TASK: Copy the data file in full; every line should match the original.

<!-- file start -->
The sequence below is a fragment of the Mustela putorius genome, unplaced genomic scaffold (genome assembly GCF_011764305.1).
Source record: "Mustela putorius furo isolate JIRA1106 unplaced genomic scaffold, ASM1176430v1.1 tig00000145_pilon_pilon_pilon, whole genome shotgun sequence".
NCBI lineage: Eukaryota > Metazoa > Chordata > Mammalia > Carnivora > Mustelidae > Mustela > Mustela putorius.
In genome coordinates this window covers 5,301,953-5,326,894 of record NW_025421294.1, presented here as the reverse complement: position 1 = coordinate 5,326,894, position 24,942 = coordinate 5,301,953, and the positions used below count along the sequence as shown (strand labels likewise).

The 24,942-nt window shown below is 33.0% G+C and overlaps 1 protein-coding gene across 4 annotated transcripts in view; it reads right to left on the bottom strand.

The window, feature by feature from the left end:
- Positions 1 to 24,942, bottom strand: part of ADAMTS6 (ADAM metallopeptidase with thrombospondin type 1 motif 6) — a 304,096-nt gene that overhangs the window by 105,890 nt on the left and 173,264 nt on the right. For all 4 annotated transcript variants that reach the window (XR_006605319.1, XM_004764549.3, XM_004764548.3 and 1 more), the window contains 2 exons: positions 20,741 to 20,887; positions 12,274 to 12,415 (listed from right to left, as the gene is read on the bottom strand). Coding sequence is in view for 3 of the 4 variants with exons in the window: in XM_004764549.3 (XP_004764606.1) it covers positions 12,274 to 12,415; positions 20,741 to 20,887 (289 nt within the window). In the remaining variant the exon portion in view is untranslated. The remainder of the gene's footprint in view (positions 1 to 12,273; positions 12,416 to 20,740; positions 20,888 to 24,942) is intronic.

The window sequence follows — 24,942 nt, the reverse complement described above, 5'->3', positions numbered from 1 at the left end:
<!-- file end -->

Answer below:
The sequence below is a fragment of the Mustela putorius genome, unplaced genomic scaffold (genome assembly GCF_011764305.1).
Source record: "Mustela putorius furo isolate JIRA1106 unplaced genomic scaffold, ASM1176430v1.1 tig00000145_pilon_pilon_pilon, whole genome shotgun sequence".
NCBI lineage: Eukaryota > Metazoa > Chordata > Mammalia > Carnivora > Mustelidae > Mustela > Mustela putorius.
In genome coordinates this window covers 5,301,953-5,326,894 of record NW_025421294.1, presented here as the reverse complement: position 1 = coordinate 5,326,894, position 24,942 = coordinate 5,301,953, and the positions used below count along the sequence as shown (strand labels likewise).

The 24,942-nt window shown below is 33.0% G+C and overlaps 1 protein-coding gene across 4 annotated transcripts in view; it reads right to left on the bottom strand.

The window, feature by feature from the left end:
- Positions 1 to 24,942, bottom strand: part of ADAMTS6 (ADAM metallopeptidase with thrombospondin type 1 motif 6) — a 304,096-nt gene that overhangs the window by 105,890 nt on the left and 173,264 nt on the right. For all 4 annotated transcript variants that reach the window (XR_006605319.1, XM_004764549.3, XM_004764548.3 and 1 more), the window contains 2 exons: positions 20,741 to 20,887; positions 12,274 to 12,415 (listed from right to left, as the gene is read on the bottom strand). Coding sequence is in view for 3 of the 4 variants with exons in the window: in XM_004764549.3 (XP_004764606.1) it covers positions 12,274 to 12,415; positions 20,741 to 20,887 (289 nt within the window). In the remaining variant the exon portion in view is untranslated. The remainder of the gene's footprint in view (positions 1 to 12,273; positions 12,416 to 20,740; positions 20,888 to 24,942) is intronic.

The window sequence follows — 24,942 nt, the reverse complement described above, 5'->3', positions numbered from 1 at the left end: